Underwater-Photoshop :: Workflow :: File Formats
Photographers love to have something to argue about and whether to shoot
JPEGThe Joint Photographic Experts Group (JPEG) format is widely used. It is a bitmap format commonly used to display photographs and other continuous-tone images in web pages on the Internet. JPEG retains all the color information in an RGB image but uses a compression scheme that reduces file size by discarding extra data not essential to the display of the image.
or RAWRAW files contain the same data captured by the CCD with no processing by the camera. This requires a ‘plug in’ for your image editing software to be able to open them. is one controversial debate filling many forums across the Internet.
It has become popular in recent times to shoot your images on RAW format. RAW simply
means raw data straight off the camera's CCDCharge Coupled Device. An integrated circuit (microchip) consisting of a group of charge storage cells (tiny capacitors) with the ability to pass charge from one to the next in a line like firefighters passing buckets from one to the next.. This is opposed to other formats which are processed in the camera (in firmware)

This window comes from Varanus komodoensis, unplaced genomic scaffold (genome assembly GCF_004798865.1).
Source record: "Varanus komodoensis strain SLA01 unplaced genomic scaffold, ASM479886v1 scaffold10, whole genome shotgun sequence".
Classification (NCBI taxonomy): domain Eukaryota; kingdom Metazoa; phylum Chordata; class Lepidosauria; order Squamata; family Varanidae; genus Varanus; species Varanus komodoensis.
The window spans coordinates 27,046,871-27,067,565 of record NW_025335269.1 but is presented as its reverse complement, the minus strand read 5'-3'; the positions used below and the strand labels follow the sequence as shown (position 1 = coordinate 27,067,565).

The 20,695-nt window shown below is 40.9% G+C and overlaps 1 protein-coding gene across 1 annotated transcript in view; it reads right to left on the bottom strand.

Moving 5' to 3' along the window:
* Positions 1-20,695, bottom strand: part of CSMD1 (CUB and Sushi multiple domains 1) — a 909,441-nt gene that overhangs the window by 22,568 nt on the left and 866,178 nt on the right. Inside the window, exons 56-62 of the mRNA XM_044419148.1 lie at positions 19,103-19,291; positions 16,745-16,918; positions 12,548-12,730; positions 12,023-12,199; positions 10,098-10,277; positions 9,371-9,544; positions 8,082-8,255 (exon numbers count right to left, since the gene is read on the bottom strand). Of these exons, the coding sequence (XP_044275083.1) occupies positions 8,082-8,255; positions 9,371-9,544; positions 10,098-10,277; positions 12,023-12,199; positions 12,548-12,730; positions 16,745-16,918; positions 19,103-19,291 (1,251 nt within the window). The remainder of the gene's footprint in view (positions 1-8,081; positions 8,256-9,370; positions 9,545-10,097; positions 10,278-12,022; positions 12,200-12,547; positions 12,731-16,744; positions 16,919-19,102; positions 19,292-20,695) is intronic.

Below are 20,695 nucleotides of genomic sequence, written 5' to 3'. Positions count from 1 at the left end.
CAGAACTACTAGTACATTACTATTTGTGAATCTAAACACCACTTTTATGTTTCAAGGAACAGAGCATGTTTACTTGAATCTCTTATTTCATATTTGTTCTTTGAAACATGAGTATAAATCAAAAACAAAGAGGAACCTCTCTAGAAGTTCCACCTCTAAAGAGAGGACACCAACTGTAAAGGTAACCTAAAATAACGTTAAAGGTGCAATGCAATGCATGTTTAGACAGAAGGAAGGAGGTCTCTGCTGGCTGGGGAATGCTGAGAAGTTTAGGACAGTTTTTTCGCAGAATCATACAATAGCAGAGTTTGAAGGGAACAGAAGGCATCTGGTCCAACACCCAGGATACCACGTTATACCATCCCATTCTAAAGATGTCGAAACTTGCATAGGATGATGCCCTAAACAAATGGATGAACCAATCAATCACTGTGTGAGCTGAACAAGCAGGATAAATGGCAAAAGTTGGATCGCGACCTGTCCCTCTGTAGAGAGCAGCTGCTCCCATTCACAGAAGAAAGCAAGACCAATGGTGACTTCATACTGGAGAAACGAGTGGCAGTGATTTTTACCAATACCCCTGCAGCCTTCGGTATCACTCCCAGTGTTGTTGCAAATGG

and which are usually compressed, like JPEG or TIFFThe Tagged-Image File Format (TIF) is a bitmap format extensively used to exchange files between applications and computer platforms. It is found in most paint imaging and DTP programs. TIFF is a lossless full-color image file format.. Not all cameras support RAW format, so if you don’t have it, don’t
worry about it.
It is a myth that either JPEG or RAW takes 'better pictures'. Photographers take
better pictures! Anyway, I am not concerned with the merits of either argument at the moment and will take
you through the different workflow options for both formats. I will only mention
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